New Relic is preparing to extend the capabilities of its observability platform by making use of both additional machine learning algorithms and the ChatGPT generative artificial intelligence (AI) platform.
Peter Pezaris, senior vice president for strategy and experience at New Relic, said during an interview on an episode of TechStrong TV that a prototype of an AI model created using machine learning algorithms will automatically notify developers when code in a production environment is not performing well—right within their integrated development environment (IDE). The notification will then take developers to the precise line of code identified as the root cause of the issue, he said.
Previously, New Relic employed a similar approach to integrate its observability platform with machine learning operations (MLOps) platforms used to build and deploy AI models. This was part of a larger effort to integrate MLOps and DevOps workflows, added Pezaris.
These AI extensions to the New Relic platform are part of a larger effort to extend the reach of the New Relic One observability platform further left toward developers. Most recently, New Relic added a free CodeStream module to its observability platform to give developers access to metrics and telemetry data that will enable them to write higher-quality code faster.
That approach eliminates the need to wait for IT operations teams to surface issues that usually don’t manifest until long after the code in question was originally developed. The overall goal is to provide development teams with frictionless access to observability data at every stage of the software development life cycle to reduce mean-time-to-detection (MTTD) and mean-time-to-resolution (MTTR) of issues.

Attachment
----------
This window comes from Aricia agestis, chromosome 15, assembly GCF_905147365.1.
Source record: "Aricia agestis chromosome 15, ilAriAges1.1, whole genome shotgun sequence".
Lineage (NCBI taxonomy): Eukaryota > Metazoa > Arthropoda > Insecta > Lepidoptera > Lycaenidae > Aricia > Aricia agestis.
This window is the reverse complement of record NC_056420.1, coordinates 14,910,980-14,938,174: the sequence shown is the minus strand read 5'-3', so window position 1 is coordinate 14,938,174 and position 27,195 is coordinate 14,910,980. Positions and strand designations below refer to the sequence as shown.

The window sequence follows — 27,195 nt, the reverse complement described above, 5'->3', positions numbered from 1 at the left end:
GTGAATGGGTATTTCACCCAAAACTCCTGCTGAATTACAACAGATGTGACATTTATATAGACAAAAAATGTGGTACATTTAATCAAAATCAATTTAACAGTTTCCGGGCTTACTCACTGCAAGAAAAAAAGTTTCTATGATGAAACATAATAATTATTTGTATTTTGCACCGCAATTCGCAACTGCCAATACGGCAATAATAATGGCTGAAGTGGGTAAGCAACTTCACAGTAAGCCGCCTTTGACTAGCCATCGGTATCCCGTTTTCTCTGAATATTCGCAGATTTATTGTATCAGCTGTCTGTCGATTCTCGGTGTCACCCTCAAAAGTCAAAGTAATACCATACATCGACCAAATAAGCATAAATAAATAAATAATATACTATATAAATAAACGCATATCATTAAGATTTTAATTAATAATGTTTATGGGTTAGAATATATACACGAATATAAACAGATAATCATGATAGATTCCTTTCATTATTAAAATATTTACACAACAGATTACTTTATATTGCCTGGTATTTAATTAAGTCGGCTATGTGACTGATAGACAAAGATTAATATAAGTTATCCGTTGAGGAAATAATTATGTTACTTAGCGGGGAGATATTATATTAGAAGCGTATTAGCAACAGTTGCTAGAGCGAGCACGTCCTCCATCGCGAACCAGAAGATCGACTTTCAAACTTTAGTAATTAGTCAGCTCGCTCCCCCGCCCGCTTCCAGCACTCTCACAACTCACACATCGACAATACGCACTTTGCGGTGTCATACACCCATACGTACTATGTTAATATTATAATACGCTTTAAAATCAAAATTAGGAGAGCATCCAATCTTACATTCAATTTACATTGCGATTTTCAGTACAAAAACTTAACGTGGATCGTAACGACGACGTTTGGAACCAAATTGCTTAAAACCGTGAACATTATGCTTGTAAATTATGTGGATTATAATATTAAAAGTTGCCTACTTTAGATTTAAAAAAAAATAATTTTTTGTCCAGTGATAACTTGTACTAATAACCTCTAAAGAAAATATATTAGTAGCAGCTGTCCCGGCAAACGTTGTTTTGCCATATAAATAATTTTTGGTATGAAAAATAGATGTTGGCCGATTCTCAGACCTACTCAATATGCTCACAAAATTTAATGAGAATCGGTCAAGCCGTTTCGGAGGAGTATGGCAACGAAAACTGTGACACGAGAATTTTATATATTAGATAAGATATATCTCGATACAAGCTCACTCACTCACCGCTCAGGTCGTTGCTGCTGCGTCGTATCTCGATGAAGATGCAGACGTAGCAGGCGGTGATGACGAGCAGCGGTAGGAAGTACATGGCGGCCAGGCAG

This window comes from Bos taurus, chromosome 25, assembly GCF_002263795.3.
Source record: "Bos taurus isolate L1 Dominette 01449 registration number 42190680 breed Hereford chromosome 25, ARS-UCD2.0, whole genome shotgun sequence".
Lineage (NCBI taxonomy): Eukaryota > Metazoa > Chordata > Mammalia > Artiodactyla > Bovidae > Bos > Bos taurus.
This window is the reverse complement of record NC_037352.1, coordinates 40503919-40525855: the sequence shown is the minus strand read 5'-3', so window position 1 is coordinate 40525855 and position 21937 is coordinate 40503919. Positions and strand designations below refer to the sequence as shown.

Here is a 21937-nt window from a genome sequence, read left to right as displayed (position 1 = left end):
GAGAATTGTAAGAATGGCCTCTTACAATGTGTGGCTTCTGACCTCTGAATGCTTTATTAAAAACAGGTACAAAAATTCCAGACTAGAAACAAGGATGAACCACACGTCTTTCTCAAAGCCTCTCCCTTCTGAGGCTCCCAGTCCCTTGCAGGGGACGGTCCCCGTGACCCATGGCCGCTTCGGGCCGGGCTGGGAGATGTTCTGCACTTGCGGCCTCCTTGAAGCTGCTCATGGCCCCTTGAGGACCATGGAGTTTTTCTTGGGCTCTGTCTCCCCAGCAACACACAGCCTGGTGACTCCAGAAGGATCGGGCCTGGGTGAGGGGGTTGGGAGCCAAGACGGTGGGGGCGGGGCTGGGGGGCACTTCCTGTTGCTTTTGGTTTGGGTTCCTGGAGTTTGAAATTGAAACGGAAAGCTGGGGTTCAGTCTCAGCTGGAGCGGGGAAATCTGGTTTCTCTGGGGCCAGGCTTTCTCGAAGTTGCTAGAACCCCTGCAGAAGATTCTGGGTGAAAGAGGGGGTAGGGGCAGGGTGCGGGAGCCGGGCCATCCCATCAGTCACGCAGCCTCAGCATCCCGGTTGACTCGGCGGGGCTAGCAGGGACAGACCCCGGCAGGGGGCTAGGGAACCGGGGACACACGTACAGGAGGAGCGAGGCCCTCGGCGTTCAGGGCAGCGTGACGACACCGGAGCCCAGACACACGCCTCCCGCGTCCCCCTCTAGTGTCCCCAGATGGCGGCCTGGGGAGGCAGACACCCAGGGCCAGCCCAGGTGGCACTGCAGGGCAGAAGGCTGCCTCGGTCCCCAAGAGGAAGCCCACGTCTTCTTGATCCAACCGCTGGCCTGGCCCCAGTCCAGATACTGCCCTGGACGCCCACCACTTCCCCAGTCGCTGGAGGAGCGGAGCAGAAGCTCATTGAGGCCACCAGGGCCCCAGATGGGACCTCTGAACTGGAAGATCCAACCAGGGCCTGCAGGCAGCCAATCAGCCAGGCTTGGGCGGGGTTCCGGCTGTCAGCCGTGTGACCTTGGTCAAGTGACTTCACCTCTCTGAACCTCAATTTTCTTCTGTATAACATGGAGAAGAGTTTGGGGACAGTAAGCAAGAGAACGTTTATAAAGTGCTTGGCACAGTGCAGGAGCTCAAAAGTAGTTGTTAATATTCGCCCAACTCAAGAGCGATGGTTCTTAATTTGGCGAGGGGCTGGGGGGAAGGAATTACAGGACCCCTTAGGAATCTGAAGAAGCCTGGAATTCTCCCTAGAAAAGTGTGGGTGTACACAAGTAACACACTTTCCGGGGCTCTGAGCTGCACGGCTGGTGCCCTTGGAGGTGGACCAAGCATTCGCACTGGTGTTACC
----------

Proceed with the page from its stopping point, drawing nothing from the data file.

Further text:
Organizations should also be able to reduce technical debt faster by making it easier to identify issues that, for example, adversely impact application performance.
In general, most organizations are still in the early stages of achieving full-stack observability. A recent New Relic survey found only 27% of respondents have achieved full-stack observability, and only 5% claimed they have a mature observability practice in place. A third (33%) of respondents also said they still primarily detect outages manually or based on complaints, the survey found.
On the plus side, the survey also found nearly three-quarters of respondents said C-suite executives in their organization are advocates of observability, and more than three-quarters of respondents (78%) saw observability as a key enabler for achieving core business goals. However, more than half (52%) of respondents said they experienced high-business-impact outages once per week or more and 29% said they take more than an hour to resolve those outages.
The hope is, of course, that by augmenting DevOps teams with AI capabilities, the number of those outages will be dramatically reduced in the months and years ahead.